Benedict XVI concluded his remarks by expressing the hope that the forthcoming document may "illuminate our Christian life."

You'll note that Benedict mentions a "Week of Prayer for Christian Unity;" if you'd like to know the theme for each day of prayer -- beginning today -- then follow this link. Also, check out the pope's comments on ecumenism from his weekly audience.

Tuesday, January 17, 2006

New Jersey passes death penalty moratium

New Jersey has become the third state in the U.S. to begin a moratium on the death penalty after recently passing a bill. This story is from the Catholic News Service:

The bill suspends executions until Jan. 15, 2007, while a task force studies how the death penalty has been applied in the state. New Jersey would become the third state to enact such a moratorium.

Under executive orders, Illinois and Maryland previously suspended executions while similar studies were conducted. With a different governor in office, Maryland has since lifted the moratorium and resumed executions. The Illinois moratorium has remained in place since 2000.

Read the whole story here.

A new heavenly promoter of priestly vocations?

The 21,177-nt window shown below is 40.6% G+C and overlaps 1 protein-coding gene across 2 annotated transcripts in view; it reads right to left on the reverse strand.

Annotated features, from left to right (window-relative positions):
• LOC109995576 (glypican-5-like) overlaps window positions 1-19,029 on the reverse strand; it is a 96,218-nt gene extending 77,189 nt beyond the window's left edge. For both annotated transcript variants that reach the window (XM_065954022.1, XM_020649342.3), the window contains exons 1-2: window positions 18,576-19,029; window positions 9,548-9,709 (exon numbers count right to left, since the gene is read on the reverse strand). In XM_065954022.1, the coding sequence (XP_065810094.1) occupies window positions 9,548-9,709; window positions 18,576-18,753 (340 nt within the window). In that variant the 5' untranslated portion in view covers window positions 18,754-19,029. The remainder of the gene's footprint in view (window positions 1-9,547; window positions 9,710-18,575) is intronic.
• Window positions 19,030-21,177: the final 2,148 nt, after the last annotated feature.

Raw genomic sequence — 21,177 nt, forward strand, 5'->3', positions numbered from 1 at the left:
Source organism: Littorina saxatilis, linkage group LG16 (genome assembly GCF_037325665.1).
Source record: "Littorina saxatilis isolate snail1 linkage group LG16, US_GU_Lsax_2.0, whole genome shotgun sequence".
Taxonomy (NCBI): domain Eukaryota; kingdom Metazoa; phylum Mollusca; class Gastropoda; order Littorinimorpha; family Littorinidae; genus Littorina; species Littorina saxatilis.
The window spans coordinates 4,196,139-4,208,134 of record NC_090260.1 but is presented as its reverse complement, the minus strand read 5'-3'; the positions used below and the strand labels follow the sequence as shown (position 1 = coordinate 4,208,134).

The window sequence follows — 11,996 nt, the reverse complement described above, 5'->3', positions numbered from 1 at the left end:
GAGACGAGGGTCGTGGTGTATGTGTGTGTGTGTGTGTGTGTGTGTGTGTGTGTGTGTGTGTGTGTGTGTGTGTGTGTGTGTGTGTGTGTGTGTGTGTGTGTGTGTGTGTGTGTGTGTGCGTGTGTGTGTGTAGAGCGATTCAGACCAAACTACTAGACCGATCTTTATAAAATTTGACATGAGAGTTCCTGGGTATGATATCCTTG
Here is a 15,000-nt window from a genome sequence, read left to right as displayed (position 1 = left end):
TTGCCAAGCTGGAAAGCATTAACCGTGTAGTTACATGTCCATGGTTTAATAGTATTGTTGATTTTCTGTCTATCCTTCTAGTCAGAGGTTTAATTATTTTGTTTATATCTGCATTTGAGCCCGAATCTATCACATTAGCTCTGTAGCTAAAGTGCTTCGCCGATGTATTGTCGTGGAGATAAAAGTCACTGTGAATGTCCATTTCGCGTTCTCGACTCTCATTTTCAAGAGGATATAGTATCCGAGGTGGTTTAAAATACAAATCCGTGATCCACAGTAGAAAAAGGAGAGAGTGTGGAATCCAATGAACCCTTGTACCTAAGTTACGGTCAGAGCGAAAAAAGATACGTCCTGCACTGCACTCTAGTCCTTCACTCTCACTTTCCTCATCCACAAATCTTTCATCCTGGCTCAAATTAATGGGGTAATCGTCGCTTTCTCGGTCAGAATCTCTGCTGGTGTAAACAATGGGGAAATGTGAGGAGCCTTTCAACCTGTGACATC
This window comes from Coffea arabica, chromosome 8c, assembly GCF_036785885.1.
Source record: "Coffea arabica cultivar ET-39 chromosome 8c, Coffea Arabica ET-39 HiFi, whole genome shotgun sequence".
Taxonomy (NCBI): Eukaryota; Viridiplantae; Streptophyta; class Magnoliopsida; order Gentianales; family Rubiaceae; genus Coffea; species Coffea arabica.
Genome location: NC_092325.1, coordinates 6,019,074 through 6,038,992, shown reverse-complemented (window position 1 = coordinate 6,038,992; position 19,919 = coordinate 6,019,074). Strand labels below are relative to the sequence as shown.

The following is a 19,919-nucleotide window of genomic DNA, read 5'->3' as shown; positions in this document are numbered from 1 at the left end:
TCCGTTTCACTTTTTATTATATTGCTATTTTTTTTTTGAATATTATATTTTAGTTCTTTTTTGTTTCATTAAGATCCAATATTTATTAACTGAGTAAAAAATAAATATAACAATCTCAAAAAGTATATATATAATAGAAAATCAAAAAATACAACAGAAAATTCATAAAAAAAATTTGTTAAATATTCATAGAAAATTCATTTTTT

For four years, the Diocese of Richmond has been promoting the Cause for beatification of the Servant of God Frank Parater, a seminarian of the diocese who died in 1920 while in priestly formation at the North American College in Rome.

The diocese has a nice Web page for the Cause that has a number of nice features. There is a page with links to a number of articles about Parater, including one at the time of his death from the Vatican's newspaper, L'osservatore Romano.

I first learned of Parater by reading George Weigel's book, Letters to a Young Catholic. At the start of one the book's chapters, Weigel recounted a visit he made to Parater's burial place in Rome and refers to a prayer that the seminarian wrote and left behind as a kind of spiritual last will and testament.